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Study Finds Noninvasive Blood Test for Liver Fibrosis May Alleviate Need for Liver Biopsies for Some Patients with Chronic Hepatitis C


"Hepatologists have long sought a noninvasive technique for assessing fibrosis without conducting a liver biopsy, a painful procedure that can miss cirrhosis in some patients," said Nezam H. Afdhal, M.D., study investigator and director, Hepatology, Beth Israel Deaconess Medical Center and associate professor, Medicine, Harvard Medical School. "While Hepascore is unlikely to entirely replace liver biopsy as a staging test for liver fibrosis, one can envision an algorithm using Hepascore in the management of chronic HCV. In fact, the present study suggests that a unique Hepascore-based algorithm we developed that incorporates results of FIB-4 and APRI assessments would have spared 103 of the 391 study participants with chronic HCV the need for liver biopsy, with advanced fibrosis missed in one patient. We look forward to longitudinal studies that may prospectively assess the usefulness of Hepascore in clinical strategy for monitoring, treating and possibly alleviating the need for biopsy in a subset of chronic HCV patients."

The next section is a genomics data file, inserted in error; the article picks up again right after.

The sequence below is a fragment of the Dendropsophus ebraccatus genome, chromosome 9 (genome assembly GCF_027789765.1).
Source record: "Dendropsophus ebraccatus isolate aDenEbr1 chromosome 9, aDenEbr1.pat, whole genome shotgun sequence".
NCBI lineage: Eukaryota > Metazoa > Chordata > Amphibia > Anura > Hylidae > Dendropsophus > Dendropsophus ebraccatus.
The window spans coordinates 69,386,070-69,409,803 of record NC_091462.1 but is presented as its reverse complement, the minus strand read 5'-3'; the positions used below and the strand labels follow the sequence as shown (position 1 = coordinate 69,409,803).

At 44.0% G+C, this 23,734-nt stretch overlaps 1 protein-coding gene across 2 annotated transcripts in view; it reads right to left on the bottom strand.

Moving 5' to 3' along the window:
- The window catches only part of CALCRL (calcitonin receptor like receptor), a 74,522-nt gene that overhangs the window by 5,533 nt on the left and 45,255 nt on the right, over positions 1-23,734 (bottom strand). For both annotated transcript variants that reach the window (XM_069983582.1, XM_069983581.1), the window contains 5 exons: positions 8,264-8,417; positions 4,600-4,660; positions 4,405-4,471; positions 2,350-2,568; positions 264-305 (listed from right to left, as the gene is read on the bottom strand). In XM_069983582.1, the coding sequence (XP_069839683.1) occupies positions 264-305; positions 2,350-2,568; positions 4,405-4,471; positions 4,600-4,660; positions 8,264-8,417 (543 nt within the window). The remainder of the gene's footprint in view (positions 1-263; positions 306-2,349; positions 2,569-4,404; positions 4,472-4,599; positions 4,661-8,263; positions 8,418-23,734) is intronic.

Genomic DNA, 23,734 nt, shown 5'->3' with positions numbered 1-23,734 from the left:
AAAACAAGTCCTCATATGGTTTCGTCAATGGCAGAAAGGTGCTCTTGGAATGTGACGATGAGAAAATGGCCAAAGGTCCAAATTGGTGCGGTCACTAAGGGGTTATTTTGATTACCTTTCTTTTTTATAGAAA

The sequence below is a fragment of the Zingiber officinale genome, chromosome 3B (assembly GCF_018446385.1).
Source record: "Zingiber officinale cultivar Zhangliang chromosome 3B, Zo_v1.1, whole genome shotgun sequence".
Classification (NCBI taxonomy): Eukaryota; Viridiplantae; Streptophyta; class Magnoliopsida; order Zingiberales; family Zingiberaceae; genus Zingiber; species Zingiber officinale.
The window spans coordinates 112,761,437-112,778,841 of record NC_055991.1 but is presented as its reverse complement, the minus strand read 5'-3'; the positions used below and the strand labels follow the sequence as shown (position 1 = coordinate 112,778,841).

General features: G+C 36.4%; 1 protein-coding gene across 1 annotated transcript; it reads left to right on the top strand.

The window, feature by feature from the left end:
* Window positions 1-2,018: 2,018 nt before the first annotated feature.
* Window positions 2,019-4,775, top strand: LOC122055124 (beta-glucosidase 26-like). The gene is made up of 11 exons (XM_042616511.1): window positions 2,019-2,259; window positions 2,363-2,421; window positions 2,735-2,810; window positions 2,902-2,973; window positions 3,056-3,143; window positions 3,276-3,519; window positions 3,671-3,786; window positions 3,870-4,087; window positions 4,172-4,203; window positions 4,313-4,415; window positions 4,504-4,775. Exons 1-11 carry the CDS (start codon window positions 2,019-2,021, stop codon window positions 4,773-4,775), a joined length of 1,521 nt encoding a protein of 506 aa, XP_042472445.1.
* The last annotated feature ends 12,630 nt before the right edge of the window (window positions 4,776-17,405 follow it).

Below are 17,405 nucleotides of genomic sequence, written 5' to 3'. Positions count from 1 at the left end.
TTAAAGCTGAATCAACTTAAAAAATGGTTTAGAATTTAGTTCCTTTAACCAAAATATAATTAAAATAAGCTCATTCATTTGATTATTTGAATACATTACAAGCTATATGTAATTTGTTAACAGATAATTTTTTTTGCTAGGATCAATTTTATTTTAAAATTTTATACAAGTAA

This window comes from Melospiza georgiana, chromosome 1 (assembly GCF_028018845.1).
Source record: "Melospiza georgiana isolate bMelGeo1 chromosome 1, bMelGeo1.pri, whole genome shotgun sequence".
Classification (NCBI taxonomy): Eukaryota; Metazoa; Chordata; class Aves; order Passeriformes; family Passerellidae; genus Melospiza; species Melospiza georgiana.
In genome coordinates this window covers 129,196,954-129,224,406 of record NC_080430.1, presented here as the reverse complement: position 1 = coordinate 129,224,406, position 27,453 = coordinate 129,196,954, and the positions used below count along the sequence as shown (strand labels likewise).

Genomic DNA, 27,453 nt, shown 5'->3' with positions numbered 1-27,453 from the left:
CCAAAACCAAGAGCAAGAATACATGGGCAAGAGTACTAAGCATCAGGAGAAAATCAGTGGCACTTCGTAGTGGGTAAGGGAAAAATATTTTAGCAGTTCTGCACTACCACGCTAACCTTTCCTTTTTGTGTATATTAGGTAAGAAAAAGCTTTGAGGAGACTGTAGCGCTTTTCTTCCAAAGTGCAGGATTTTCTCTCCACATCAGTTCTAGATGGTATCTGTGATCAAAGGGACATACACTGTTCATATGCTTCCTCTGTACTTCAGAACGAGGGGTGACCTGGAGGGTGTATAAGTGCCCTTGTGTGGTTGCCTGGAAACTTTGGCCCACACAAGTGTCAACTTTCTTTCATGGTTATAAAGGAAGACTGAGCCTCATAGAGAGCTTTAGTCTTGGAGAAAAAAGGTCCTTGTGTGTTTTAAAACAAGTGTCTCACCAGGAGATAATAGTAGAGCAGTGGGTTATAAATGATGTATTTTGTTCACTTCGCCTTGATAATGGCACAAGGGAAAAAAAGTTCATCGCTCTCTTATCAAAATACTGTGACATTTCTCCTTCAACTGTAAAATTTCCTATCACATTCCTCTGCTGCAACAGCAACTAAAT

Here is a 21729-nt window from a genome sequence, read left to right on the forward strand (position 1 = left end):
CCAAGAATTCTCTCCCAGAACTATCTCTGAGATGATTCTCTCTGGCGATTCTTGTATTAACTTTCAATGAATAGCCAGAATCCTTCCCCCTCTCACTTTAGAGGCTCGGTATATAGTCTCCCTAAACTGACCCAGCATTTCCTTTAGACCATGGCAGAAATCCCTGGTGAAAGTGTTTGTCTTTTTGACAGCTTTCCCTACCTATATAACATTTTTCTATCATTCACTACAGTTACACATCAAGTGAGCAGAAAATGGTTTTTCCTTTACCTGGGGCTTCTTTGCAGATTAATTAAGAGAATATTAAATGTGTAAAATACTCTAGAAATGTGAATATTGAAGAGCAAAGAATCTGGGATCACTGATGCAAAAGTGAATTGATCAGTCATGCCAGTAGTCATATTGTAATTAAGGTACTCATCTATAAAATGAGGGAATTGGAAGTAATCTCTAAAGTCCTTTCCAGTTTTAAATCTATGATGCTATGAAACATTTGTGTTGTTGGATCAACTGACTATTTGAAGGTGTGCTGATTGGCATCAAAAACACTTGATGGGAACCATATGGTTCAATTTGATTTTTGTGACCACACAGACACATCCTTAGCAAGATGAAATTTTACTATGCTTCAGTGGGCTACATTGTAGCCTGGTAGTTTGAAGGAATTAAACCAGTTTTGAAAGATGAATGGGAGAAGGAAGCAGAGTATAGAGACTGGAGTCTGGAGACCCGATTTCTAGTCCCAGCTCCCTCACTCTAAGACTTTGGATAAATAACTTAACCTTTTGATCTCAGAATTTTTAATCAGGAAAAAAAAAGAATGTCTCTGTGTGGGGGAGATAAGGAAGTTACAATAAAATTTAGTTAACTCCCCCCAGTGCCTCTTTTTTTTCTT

Infection with HCV most often results in chronic HCV, a liver disease. An estimated 19,000 patients were infected with HCV in the U.S. in 2006 (Source: CDC). Chronic HCV is the most common cause of liver fibrosis, a condition that can progress to liver cirrhosis or cancer. Physicians manage HCV infection based on assessments of the degree of a patient's liver fibrosis. Although liver biopsy is the gold standard for determining the degree of fibrosis in chronic HCV patients, it can cause pain, bleeding and, in rare cases, death. Biopsy also must be performed repeatedly in order to monitor fibrosis' reversal or progression. In addition, an estimated 15 to 30 percent of biopsies miss cirrhosis. Physicians typically give antiviral drug therapy to patients with significant fibrosis and monitor chronic HCV patients at low risk of developing fibrosis.